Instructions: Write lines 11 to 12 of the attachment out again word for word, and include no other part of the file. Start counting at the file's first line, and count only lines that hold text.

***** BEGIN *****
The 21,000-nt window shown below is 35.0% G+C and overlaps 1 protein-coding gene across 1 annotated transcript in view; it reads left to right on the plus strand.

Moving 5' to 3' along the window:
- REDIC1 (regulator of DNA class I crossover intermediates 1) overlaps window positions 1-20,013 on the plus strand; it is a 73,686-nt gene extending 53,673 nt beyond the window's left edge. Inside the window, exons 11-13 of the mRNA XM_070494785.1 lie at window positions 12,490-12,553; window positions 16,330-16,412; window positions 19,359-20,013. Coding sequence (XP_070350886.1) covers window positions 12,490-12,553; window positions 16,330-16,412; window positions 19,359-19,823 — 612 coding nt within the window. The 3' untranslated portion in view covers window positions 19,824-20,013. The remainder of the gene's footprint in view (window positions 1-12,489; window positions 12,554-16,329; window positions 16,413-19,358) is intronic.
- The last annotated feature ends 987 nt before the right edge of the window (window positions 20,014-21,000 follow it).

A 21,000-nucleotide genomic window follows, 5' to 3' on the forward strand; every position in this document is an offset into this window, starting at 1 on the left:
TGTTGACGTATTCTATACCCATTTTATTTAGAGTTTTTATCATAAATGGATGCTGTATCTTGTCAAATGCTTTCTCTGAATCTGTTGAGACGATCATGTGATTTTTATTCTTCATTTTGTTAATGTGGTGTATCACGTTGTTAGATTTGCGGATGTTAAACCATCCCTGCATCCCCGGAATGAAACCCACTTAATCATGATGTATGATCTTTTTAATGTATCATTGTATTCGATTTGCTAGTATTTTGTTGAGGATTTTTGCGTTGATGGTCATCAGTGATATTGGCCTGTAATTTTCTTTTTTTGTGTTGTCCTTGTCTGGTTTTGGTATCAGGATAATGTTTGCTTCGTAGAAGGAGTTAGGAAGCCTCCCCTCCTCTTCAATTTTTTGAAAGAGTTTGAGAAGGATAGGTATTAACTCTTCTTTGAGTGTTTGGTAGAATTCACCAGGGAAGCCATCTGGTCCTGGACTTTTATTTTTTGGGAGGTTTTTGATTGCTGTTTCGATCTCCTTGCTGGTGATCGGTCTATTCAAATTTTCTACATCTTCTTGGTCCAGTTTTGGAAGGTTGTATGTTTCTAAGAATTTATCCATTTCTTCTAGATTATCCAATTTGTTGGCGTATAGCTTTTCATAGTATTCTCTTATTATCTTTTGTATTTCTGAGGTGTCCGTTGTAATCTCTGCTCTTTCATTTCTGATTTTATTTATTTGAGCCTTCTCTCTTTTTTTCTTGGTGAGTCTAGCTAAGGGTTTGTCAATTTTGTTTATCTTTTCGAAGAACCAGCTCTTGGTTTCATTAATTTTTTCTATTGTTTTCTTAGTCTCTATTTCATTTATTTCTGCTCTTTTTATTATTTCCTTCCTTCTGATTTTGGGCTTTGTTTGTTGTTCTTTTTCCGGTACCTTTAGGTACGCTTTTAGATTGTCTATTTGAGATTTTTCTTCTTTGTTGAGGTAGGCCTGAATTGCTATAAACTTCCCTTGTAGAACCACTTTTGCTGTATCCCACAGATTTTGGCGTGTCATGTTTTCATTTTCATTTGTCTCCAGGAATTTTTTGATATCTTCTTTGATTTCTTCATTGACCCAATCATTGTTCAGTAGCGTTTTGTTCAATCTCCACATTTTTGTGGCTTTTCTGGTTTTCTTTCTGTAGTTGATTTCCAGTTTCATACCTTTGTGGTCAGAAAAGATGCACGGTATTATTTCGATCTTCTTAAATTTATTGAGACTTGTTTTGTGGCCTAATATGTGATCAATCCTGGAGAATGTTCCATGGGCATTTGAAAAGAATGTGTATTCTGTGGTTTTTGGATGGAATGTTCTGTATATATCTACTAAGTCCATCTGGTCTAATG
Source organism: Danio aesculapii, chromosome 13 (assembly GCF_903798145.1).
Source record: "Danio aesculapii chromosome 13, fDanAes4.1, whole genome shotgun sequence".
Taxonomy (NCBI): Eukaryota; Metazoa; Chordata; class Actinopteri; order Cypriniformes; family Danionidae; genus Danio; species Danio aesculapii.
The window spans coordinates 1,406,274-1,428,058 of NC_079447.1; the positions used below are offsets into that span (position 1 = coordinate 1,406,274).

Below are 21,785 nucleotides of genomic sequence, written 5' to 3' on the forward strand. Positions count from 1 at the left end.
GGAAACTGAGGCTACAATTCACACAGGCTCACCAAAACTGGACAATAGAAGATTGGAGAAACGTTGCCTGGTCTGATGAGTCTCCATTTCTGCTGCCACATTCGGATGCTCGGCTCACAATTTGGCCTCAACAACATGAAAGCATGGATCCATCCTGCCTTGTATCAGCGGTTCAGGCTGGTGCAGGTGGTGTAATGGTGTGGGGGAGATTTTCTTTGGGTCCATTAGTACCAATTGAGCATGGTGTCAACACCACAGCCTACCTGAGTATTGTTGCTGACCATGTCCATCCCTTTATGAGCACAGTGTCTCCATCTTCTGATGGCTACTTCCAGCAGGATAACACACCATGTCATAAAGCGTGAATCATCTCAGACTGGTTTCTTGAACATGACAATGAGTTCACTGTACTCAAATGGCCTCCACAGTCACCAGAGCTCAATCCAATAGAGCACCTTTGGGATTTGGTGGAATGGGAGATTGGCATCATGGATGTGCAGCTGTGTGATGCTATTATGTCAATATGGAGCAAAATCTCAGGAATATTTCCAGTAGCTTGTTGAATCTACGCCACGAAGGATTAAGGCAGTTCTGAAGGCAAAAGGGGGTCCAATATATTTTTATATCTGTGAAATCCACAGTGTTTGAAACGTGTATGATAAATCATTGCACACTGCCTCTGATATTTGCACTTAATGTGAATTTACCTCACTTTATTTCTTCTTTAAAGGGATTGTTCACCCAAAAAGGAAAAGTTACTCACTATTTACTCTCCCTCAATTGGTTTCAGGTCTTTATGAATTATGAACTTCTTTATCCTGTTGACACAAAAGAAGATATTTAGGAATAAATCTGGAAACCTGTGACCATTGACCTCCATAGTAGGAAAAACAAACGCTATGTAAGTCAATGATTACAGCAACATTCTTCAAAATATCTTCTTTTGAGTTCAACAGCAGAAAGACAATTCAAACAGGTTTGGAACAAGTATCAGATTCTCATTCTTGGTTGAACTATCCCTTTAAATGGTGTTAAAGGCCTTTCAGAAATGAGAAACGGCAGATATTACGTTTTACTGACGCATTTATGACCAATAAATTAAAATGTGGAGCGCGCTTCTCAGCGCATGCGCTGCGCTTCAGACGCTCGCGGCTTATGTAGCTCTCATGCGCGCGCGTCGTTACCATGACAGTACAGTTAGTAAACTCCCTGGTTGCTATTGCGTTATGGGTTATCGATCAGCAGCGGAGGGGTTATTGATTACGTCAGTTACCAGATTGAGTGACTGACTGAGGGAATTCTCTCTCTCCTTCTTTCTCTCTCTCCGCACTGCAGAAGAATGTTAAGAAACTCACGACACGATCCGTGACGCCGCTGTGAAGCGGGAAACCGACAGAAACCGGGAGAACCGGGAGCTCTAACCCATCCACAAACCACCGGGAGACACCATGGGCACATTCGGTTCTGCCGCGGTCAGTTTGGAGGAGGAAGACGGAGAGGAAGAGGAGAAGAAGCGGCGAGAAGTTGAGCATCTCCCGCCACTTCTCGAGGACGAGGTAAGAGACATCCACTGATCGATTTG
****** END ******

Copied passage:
Below are 21,785 nucleotides of genomic sequence, written 5' to 3' on the forward strand. Positions count from 1 at the left end.
GGAAACTGAGGCTACAATTCACACAGGCTCACCAAAACTGGACAATAGAAGATTGGAGAAACGTTGCCTGGTCTGATGAGTCTCCATTTCTGCTGCCACATTCGGATGCTCGGCTCACAATTTGGCCTCAACAACATGAAAGCATGGATCCATCCTGCCTTGTATCAGCGGTTCAGGCTGGTGCAGGTGGTGTAATGGTGTGGGGGAGATTTTCTTTGGGTCCATTAGTACCAATTGAGCATGGTGTCAACACCACAGCCTACCTGAGTATTGTTGCTGACCATGTCCATCCCTTTATGAGCACAGTGTCTCCATCTTCTGATGGCTACTTCCAGCAGGATAACACACCATGTCATAAAGCGTGAATCATCTCAGACTGGTTTCTTGAACATGACAATGAGTTCACTGTACTCAAATGGCCTCCACAGTCACCAGAGCTCAATCCAATAGAGCACCTTTGGGATTTGGTGGAATGGGAGATTGGCATCATGGATGTGCAGCTGTGTGATGCTATTATGTCAATATGGAGCAAAATCTCAGGAATATTTCCAGTAGCTTGTTGAATCTACGCCACGAAGGATTAAGGCAGTTCTGAAGGCAAAAGGGGGTCCAATATATTTTTATATCTGTGAAATCCACAGTGTTTGAAACGTGTATGATAAATCATTGCACACTGCCTCTGATATTTGCACTTAATGTGAATTTACCTCACTTTATTTCTTCTTTAAAGGGATTGTTCACCCAAAAAGGAAAAGTTACTCACTATTTACTCTCCCTCAATTGGTTTCAGGTCTTTATGAATTATGAACTTCTTTATCCTGTTGACACAAAAGAAGATATTTAGGAATAAATCTGGAAACCTGTGACCATTGACCTCCATAGTAGGAAAAACAAACGCTATGTAAGTCAATGATTACAGCAACATTCTTCAAAATATCTTCTTTTGAGTTCAACAGCAGAAAGACAATTCAAACAGGTTTGGAACAAGTATCAGATTCTCATTCTTGGTTGAACTATCCCTTTAAATGGTGTTAAAGGCCTTTCAGAAATGAGAAACGGCAGATATTACGTTTTACTGACGCATTTATGACCAATAAATTAAAATGTGGAGCGCGCTTCTCAGCGCATGCGCTGCGCTTCAGACGCTCGCGGCTTATGTAGCTCTCATGCGCGCGCGTCGTTACCATGACAGTACAGTTAGTAAACTCCCTGGTTGCTATTGCGTTATGGGTTATCGATCAGCAGCGGAGGGGTTATTGATTACGTCAGTTACCAGATTGAGTGACTGACTGAGGGAATTCTCTCTCTCCTTCTTTCTCTCTCTCCGCACTGCAGAAGAATGTTAAGAAACTCACGACACGATCCGTGACGCCGCTGTGAAGCGGGAAACCGACAGAAACCGGGAGAACCGGGAGCTCTAACCCATCCACAAACCACCGGGAGACACCATGGGCACATTCGGTTCTGCCGCGGTCAGTTTGGAGGAGGAAGACGGAGAGGAAGAGGAGAAGAAGCGGCGAGAAGTTGAGCATCTCCCGCCACTTCTCGAGGACGAGGTAAGAGACATCCACTGATCGATTTG